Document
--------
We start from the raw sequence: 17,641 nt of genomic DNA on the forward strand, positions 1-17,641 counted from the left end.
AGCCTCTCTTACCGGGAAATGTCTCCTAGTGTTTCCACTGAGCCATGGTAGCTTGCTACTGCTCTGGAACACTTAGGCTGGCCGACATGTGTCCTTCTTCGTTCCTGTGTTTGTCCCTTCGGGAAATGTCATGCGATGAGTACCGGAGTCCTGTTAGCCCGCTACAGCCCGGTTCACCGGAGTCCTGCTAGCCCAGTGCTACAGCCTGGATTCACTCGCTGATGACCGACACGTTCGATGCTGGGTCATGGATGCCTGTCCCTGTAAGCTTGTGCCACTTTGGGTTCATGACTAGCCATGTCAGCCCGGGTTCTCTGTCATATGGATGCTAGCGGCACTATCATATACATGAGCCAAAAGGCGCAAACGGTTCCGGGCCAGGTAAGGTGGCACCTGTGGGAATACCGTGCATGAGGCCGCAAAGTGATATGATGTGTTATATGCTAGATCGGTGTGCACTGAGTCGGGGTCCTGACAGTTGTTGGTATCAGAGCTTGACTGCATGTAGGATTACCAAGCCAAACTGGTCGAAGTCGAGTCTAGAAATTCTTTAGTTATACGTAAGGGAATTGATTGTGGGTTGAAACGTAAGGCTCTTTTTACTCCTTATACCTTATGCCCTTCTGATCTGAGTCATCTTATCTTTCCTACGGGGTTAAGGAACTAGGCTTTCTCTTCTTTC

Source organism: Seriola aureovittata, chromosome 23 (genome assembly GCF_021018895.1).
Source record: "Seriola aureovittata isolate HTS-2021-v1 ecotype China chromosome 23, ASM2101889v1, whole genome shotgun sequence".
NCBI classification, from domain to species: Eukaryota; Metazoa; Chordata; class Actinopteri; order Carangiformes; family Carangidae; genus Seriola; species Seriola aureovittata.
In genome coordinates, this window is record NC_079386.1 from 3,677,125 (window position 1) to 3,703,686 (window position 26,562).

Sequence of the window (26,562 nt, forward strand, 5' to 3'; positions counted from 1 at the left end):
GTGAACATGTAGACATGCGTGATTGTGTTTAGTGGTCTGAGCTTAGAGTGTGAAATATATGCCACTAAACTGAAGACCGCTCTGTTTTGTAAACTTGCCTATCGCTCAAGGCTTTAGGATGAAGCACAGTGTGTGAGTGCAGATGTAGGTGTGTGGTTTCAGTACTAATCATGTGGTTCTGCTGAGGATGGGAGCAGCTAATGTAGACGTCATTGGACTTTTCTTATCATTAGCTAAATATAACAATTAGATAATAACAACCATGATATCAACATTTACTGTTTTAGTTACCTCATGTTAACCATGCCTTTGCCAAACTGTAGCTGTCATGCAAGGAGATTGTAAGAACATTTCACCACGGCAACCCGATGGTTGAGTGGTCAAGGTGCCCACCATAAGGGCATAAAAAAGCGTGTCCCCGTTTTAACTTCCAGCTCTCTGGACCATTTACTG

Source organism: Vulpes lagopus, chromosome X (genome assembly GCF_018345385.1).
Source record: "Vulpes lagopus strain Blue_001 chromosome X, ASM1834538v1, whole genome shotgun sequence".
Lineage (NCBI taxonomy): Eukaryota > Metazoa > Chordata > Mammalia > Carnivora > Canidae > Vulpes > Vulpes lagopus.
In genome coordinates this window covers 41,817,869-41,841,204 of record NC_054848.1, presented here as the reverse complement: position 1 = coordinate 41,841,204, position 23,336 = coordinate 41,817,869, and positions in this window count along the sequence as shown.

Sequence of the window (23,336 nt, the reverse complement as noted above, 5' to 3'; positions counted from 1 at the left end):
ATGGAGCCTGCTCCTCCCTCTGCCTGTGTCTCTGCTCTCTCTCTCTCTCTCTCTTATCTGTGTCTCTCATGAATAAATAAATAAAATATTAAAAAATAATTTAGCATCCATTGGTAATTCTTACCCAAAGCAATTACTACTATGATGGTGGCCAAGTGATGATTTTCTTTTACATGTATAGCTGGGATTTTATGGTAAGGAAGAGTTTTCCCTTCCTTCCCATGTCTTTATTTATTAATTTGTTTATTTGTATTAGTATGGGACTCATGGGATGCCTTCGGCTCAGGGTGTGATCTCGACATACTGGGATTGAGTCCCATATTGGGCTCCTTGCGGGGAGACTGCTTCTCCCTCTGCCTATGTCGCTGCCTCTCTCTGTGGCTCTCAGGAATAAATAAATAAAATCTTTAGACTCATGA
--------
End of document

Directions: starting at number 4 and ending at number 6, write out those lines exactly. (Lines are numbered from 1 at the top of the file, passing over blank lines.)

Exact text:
Source record: "Seriola aureovittata isolate HTS-2021-v1 ecotype China chromosome 23, ASM2101889v1, whole genome shotgun sequence".
NCBI classification, from domain to species: Eukaryota; Metazoa; Chordata; class Actinopteri; order Carangiformes; family Carangidae; genus Seriola; species Seriola aureovittata.
In genome coordinates, this window is record NC_079386.1 from 3,677,125 (window position 1) to 3,703,686 (window position 26,562).